With the Opening Ceremony in Beijing a week away, a physiotherapist from Michigan is wrapping up a seven-day stint as a volunteer at the US Olympic and Paralympic Training Center in Lake Placid, NY.
Alex Patterson Tichy, 38 and a former top figure skater, lives and treats bobsleigh, skeleton, luge and biathlon athletes for issues ranging from accident-related bumps and bruises to overuse injuries.
“Everyone is so excited because everyone knows how hard these athletes train day in and day out. And it’s been going on for four years, if not longer, for all of these athletes,” Patterson Tichy said on a call. Friday with reporters hosted by Southfield-based Beaumont Health.
She is taking personal time from her job at Beaumont Physical Therapy in Berkley, near Royal Oak, and returning to her home in Pleasant Ridge on Sunday.
Meanwhile, athletes have started arriving in China, isolated from the rest of the country in what is called an Olympic bubble under the country’s strict pandemic measures. Events start on Thursday and the closing ceremonies are February 20.
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In New York City, the site of the 1932 and 1980 Winter Games, Patterson Tichy stays in the athletes’ dormitories, runs a morning and afternoon clinic, and stands ready for on-track emergencies. bobsleigh, skeleton and luge.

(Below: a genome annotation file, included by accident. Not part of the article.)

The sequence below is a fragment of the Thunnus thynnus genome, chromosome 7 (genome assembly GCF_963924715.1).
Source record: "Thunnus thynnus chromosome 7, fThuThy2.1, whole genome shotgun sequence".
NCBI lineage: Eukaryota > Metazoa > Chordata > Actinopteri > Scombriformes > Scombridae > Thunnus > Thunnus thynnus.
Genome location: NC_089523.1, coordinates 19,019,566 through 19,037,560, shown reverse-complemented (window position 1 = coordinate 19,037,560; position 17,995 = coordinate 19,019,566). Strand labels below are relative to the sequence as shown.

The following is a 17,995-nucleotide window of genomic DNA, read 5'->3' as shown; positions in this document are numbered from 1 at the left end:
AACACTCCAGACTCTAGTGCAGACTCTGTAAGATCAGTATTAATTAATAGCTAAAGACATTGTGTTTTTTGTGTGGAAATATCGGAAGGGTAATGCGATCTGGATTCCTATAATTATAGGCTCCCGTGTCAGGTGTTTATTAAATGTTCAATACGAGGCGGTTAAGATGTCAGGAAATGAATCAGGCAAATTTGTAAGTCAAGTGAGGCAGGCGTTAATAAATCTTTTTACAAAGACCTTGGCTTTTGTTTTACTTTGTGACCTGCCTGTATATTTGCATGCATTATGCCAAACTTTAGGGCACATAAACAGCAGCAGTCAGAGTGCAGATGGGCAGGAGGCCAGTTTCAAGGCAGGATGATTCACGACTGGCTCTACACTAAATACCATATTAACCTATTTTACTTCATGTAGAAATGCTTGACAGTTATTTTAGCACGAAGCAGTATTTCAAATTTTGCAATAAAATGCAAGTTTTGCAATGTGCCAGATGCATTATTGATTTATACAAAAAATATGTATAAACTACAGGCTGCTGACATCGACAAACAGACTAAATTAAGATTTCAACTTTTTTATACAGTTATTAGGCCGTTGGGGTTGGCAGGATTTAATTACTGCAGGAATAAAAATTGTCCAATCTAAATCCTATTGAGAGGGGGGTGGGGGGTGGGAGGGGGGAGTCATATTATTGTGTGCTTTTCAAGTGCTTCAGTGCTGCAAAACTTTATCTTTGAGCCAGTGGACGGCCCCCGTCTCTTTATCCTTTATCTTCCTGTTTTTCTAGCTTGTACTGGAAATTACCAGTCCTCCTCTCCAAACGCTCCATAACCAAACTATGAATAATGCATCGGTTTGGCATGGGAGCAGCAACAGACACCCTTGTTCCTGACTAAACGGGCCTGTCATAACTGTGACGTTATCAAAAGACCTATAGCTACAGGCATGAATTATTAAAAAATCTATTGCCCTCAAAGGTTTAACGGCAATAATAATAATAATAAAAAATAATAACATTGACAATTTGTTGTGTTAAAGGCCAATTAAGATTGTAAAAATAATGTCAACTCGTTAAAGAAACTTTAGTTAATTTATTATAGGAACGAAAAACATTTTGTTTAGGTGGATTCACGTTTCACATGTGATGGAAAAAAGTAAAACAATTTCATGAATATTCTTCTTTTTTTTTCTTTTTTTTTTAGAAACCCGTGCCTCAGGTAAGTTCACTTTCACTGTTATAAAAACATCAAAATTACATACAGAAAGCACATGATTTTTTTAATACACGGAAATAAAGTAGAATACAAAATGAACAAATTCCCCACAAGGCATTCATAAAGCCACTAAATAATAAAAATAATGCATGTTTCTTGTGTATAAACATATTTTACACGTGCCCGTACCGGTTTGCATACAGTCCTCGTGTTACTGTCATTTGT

Watching the athletes on the track gave him a “whole new level of appreciation”.
“It’s amazing to see how fast they go down the track, but also the forces that are on them when they go down the track because of the speed and how little vibration they feel.”
His own background is in skating. She has been on the ice since she was 4 years old. At the junior level, she was a national medalist. As a senior lady, she placed 11th at the U.S. Figure Skating Championships in 2004, when Olympic medalists Michelle Kwan and Sasha Cohen finished No. 1 and 2.
As a member of the national team, she once trained at the Olympic Training Center in Colorado Springs.
“Thinking back to that experience as an athlete, being able to be at the training centre. And now to come back…it’s such a wonderful feeling to be among all these top athletes and you really feel the spirit Olympic when you are here,” she said on Friday.
The physical therapists who worked with her as a competitor inspired her career, which began in 2013 at Beaumont’s former site at the Detroit Skating Club in Bloomfield Hills.
When she saw that the Olympic training center was taking on medical professionals as volunteers, she filled out the application. The 2020 coronavirus ruined an earlier opportunity to work at the Colorado Springs training facility, Beaumont reported.
Back in Michigan, she will watch the Olympics with her family, all winter sports fans. Her husband, Petr Tichy, now a Detroit-area coach, was an elite level hockey player in Europe, and her son, 5, and daughter, 3, are already on skates.
“Every Olympics is a big moment for my family. It’s on TV 24/7. We try to catch all the events we can.
Going to the games is a dream, she says. “I would be so honored and thrilled to support and help American athletes.”
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